When I received the edited manuscript of one of my books from the publisher, I was annoyed to find that every instance of “OK” had been turned into “okay.” Well, not quite every instance: in places where I was talking about a button on a computer screen that actually said “OK,” that was allowed to stay. There followed a lively exchange between my editor and me, she claiming that it had to be “okay” because that’s what the publisher’s style guide said, and me claiming “okay” is etymologically illegitimate, style guide or no. I couldn’t countenance the thought of having a book with my name on it include grating juxtapositions like “It’s okay to click the OK button.” I eventually got my way, though I lost quite a few other battles over differences between my style of writing and what the publisher prescribed.
In cases like these, a dictionary or English textbook is of little help. Most dictionaries say that both “okay” and “OK” are acceptable, sometimes along with “O.K.” and “o.k.,” the only difference being which is listed as the preferred spelling. But preferred by whom? Under what circumstances? And why? The question is even trickier when it comes to recently coined terms. Should there be a hyphen in “email”? Is “website” one word or two? Is “internet” capitalized always, sometimes, or never? And then there are questions of usage that even scholars debate. Are expressions such as “for free” and “from whence” redundant? Is it mandatory, optional, or forbidden to use “they,” “them,” and “their” as singular, gender-neutral pronouns?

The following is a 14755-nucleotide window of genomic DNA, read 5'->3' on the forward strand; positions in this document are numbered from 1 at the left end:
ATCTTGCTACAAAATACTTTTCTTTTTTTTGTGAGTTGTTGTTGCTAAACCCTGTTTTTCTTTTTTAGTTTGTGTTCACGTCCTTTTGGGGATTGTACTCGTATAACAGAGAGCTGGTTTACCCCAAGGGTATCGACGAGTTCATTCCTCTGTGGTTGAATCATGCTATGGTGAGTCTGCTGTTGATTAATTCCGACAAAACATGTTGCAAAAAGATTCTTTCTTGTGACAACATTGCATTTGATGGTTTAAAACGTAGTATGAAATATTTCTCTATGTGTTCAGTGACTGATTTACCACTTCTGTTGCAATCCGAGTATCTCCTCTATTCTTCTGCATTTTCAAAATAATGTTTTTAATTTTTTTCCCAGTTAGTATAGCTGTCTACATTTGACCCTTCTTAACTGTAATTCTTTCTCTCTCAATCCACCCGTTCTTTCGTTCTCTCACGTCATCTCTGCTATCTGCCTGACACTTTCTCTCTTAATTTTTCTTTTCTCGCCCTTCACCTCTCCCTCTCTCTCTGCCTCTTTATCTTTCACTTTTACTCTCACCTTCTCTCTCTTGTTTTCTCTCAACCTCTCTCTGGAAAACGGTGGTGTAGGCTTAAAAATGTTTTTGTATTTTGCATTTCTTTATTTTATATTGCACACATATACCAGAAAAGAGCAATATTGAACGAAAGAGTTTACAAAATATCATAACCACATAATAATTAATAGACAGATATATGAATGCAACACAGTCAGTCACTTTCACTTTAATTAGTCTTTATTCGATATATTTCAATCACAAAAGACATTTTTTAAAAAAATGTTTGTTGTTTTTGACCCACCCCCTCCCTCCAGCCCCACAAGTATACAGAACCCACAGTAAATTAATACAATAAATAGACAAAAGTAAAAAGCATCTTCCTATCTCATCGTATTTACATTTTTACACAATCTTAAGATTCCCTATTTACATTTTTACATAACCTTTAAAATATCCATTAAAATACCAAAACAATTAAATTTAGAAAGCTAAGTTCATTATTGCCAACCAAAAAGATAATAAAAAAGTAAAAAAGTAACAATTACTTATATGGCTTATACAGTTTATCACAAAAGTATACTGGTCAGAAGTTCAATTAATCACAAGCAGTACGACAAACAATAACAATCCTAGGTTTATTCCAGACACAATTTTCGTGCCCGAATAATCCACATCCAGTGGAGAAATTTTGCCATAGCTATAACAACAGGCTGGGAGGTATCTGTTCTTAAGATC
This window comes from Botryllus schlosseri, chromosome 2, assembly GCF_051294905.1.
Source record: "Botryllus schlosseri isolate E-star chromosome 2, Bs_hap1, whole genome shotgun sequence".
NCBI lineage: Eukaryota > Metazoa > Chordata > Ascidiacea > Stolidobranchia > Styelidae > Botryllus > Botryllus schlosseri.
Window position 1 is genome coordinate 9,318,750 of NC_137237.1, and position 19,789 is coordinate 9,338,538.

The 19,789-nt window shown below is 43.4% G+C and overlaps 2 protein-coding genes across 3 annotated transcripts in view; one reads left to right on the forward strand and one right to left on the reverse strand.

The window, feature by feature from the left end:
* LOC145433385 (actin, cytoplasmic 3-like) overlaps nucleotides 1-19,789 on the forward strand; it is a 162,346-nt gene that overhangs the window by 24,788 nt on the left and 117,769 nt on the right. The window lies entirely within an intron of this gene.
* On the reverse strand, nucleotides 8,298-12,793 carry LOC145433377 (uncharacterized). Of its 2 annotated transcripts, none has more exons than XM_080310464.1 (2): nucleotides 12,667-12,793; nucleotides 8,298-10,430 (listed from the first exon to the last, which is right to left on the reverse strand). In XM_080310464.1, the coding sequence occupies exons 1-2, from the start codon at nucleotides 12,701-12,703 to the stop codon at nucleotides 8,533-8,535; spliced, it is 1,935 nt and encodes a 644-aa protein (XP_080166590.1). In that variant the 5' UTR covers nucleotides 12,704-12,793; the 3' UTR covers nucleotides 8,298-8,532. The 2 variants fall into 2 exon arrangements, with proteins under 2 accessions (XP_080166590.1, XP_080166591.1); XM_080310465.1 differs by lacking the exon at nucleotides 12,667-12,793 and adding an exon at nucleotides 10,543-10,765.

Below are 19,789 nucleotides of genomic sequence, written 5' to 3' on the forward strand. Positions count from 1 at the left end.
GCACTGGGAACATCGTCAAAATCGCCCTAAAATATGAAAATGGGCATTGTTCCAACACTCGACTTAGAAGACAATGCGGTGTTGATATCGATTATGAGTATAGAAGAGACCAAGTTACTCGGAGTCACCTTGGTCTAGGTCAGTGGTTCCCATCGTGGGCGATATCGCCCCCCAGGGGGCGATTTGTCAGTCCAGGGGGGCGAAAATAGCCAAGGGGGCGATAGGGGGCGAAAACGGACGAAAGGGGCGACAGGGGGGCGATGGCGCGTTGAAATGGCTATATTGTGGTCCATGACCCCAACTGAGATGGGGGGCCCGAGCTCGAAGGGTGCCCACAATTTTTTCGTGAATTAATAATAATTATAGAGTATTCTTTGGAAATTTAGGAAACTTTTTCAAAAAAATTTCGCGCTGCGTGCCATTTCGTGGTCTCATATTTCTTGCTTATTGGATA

A Matter of Style
If you want to know the preferred way to use a term for a particular type of writing, you should consult a style guide. In high school or college, your instructors probably insisted that papers you write follow a set of rigid guidelines in order to make the writing consistent and clear. Academic style guides are often referred to by their authors, such as “Turabian” (Kate L. Turabian’s A Manual for Writers of Research Papers, Theses, and Dissertations) or “Strunk and White” (The Elements of Style by William Strunk Jr. and E.B. White). Other style guides are specific to fields such as psychology, mathematics, or linguistics. And most publishers require their authors and editors to follow a house style guide, whether writing magazine articles or technical books.
Even outside the worlds of academic and professional writing, issues of usage are still quite common and quite important. English, like all languages, is constantly changing. The more frequently a given usage occurs, the more likely it is to become canonized as “proper”—even if the most frequent usage is based on a misunderstanding. This happens automatically and often haphazardly, which is why English has so many strange spellings and inconsistent rules. The further the language strays from its past conventions, the harder it is to learn, teach, and use. Although language change is inevitable, those who care about the ability to communicate clearly will naturally want to choose ways of writing that adhere to conventions in such a way as to avoid distracting readers. A style guide can help a writer make those decisions.
The job of a style guide author is to figure out, for a given point in time and type of publication (and usually, a specific audience), which way of saying or writing something is best—not necessarily correct. This is not as easy as it sounds. The English textbooks you read in school made it sound as if the language is ordered by sacred, inflexible rules, but in reality, there is ultimately no single objectively correct way to say anything. There are only better ways—that is, less ambiguous or more commonly used—and worse ways. So style guide authors get to proclaim which variant is, in their opinion, the one that serves the language best in some particular context.